What happens to a teen caught stealing a car in Minneapolis?

Monday, Minneapolis Police Chief Brian O'Hara questioned if the city is doing enough to hold teens accountable for criminal actions.

"We take them into custody, they're not being booked, they're being immediately released," said O'Hara. "If they're the driver, oftentimes they're given a monitoring device that we have seen several times that the kids then cut off and then continue to engage in the behavior. So without having any method of holding kids accountable, without having any support."

Tuesday, FOX 9 looked into what happens when a juvenile gets arrested for a crime.

In Minneapolis, the city used to see 200 vehicles stolen in a year. Now, it's 200 stolen a week. So why does it seem like juveniles are released so quickly?

The issue is incredibly complex. But we wondered what the first few days look like after a juvenile steals a car and gets caught. It involves a points system developed by numerous agencies that's been in place for 20 years.

In Minneapolis, the stories are endless. Kids in stolen cars. Sometimes they end in chaos, and sometimes it's much worse. Like the juveniles in a March crash that left an eleven-year-old driver severely injured, and there are others.

"I am seeing a 15-year-old girl in a coma because she was in an accident in a stolen car, an 11-year-old boy intubated in the hospital because he was joyriding in a stolen car," said O'Hara. "A 12-year-old boy was shot two different times because he was riding around in a stolen car in between running from the Minneapolis police and Hennepin County sheriff. A 14-year-old boy crashed the car and died; this is literally what's happening."

A points system decides what happens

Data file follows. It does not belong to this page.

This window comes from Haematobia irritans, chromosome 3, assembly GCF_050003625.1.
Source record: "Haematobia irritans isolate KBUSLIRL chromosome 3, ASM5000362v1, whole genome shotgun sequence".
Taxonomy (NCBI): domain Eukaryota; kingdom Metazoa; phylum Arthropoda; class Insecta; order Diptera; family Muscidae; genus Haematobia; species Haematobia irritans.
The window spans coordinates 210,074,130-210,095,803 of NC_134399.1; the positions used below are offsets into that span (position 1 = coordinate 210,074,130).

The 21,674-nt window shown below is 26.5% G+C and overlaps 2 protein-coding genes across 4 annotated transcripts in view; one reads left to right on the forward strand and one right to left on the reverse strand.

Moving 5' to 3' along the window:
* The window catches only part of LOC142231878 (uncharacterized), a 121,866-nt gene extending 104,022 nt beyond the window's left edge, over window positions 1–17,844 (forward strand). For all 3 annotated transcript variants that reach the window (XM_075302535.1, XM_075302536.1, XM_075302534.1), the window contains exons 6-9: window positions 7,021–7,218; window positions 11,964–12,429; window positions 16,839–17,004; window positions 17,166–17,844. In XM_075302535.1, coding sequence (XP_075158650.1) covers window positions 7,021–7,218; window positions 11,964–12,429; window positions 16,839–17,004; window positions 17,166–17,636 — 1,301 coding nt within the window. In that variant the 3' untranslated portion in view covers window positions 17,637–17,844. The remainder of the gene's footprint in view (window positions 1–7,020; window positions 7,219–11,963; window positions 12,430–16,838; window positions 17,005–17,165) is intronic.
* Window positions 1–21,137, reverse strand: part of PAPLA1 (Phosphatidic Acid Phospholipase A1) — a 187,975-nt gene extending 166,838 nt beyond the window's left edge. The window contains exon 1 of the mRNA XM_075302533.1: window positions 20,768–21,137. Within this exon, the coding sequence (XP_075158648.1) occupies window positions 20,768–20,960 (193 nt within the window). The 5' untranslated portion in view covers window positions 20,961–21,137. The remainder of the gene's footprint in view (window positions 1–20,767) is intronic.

There are numerous calls for accountability and consequences. When a juvenile is arrested, the officer decides if they meet the criteria to be brought in. If so, the intake staff does a risk assessment and assigns a certain number of points based on the offense. A youth can receive a score from 3 to 28 points. A total score of 3 to 14 will likely send youth home. A score of 15 or more means the youth is held.

The score is based on several factors. Focusing on stolen cars, that's six points. After that, age, prior cases, cases of failing to appear, and pending cases are all considered. With only a six-point offense, many of the kids in these latest cases are going home. Violent offenses are an automatic stay at the juvenile detention center (JDC).

But none of this is cut and dry. A juvenile could have stolen several cars but is never charged with the crime. So those cases aren't factored into the risk assessment evaluation, and they'll likely be released. Or after a few days at the JDC, a judge can order the release.

Space at the JDC is not an issue. There are 87 beds, and on a typical day, there are 35 juveniles held. One mom said her 11-year-old was involved in a crash a few weeks ago. Tuesday, she told FOX 9 he tried to steal a car last night and was arrested. And although she begged the JDC to keep him to face consequences, she was asked to pick him up and bring him home a short time later.

The risk assessment instrument, the JDC's points system, is reviewed and updated every so often; that was last done in 2018. It is decided by attorneys, courts, law enforcement, and more. In any case, it's all a very complex issue with a lot of gray areas.